2: Disable antivirus scanning
This is only for the Windows version. If you're downloading large files, this scanning can seriously slow things down. And since you will most likely scan the downloaded file anyway, you'll probably want to disable this. Of course, if you are uber paranoid (not a bad trait for computing), you might want to leave this entry alone.
To disable antivirus scanning, search for scanWhenDone and you should see:browser.download.manager.scanWhenDone: Change this to false.
If a popup window lacks the features of a browser window, Firefox will handle it like a popup. If you would prefer to open all windows, including popups, as new tabs, you need to tell Firefox in about:config. Search for newwindow and you will see three entries. Of those three entries, you will want to modify:
browser.link.open_newwindow.restriction: Change this to 0.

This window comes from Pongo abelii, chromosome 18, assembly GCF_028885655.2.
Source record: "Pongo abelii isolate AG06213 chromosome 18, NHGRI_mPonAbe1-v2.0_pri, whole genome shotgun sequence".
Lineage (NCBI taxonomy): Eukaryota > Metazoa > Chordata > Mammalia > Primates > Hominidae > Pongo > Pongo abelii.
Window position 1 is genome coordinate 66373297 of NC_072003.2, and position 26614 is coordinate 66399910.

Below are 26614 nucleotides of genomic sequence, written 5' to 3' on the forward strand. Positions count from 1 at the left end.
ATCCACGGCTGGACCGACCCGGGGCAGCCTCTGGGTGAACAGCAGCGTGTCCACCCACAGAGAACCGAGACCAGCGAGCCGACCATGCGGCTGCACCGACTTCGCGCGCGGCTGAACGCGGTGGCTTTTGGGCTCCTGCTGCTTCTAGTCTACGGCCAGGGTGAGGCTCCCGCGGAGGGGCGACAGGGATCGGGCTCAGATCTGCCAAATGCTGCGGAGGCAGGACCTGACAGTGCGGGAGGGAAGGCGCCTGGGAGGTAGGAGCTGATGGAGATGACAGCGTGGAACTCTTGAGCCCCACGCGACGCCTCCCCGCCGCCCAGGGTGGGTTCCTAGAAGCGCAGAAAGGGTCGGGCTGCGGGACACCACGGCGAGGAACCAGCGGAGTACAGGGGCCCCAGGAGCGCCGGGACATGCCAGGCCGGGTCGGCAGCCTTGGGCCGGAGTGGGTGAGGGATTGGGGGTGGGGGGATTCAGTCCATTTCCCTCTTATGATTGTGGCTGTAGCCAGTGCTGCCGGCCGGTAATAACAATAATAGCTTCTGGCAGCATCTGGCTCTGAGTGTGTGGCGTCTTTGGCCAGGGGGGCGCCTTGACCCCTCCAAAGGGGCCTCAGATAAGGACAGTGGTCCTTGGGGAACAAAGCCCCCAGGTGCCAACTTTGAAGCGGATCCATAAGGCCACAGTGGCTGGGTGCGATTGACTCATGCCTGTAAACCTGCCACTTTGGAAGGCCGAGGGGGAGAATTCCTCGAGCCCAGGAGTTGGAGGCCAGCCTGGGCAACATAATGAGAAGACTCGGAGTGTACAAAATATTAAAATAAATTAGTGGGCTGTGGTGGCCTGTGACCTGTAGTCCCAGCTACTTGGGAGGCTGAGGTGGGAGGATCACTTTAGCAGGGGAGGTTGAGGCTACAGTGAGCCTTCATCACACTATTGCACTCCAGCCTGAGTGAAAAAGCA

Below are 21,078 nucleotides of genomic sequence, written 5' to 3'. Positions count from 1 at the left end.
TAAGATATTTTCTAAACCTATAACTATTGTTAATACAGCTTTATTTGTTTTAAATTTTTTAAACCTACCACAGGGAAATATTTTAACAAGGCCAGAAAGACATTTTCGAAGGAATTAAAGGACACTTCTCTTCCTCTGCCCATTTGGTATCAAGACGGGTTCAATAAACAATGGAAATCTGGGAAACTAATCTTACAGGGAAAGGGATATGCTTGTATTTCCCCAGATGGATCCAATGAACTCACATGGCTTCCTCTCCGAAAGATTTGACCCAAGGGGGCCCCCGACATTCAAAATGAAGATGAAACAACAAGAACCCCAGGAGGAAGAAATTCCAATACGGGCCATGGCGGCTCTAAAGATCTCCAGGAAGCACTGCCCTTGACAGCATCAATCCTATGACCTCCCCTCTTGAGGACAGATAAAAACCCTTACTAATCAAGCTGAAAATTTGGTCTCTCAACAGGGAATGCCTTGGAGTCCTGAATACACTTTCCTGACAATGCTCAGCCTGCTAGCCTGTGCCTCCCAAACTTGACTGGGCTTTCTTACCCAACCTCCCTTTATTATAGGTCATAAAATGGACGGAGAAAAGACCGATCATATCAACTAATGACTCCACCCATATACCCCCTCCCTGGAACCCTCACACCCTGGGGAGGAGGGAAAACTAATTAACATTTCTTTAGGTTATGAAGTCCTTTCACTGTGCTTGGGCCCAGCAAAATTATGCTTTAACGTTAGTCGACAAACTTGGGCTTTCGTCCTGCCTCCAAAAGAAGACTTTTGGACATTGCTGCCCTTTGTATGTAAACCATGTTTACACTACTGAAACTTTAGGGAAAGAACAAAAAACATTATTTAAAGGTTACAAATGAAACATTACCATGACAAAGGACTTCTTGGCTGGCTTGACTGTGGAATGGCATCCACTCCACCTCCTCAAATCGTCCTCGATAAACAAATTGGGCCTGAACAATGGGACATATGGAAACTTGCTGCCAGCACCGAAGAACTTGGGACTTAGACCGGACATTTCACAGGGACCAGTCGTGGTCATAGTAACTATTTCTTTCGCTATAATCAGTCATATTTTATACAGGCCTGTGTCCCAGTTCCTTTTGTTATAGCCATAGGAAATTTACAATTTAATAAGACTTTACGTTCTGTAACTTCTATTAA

4: Spell checking in all fields
By default, Firefox checks spelling only in multiple-line text boxes. You can set it to check spelling in all text boxes. Search for spellcheckdefault and you should see:layout.spellcheckDefault: Change this to 2.
5: Open search bar results in new tab
When you use the search bar, the results display in the current tab. This can be a nuisance because you will navigate out of the page you are currently in. To make sure Firefox always opens search results in a new tab, search for openintab and you should see:browser.search.openintab: Change this to true.
6: Auto export bookmarks
In Firefox 3, bookmarks are automatically saved and exported for you. The only problem is that by default, they're saved as places.sqlite instead of the more convenient bookmarks.html. To change this setting so that they can be easily re-imported, search for autoExportHTML and you should see:browser.bookmarks.autoExportHTML: Change this to true.
7: Disable extension install delay
One of the few gripes I have with Firefox is the silly countdown you must endure every time you want to install an extension. Fortunately, this can be disabled. Search for enable_delay and you should see:security.dialog_enable_delay: Change this to 0.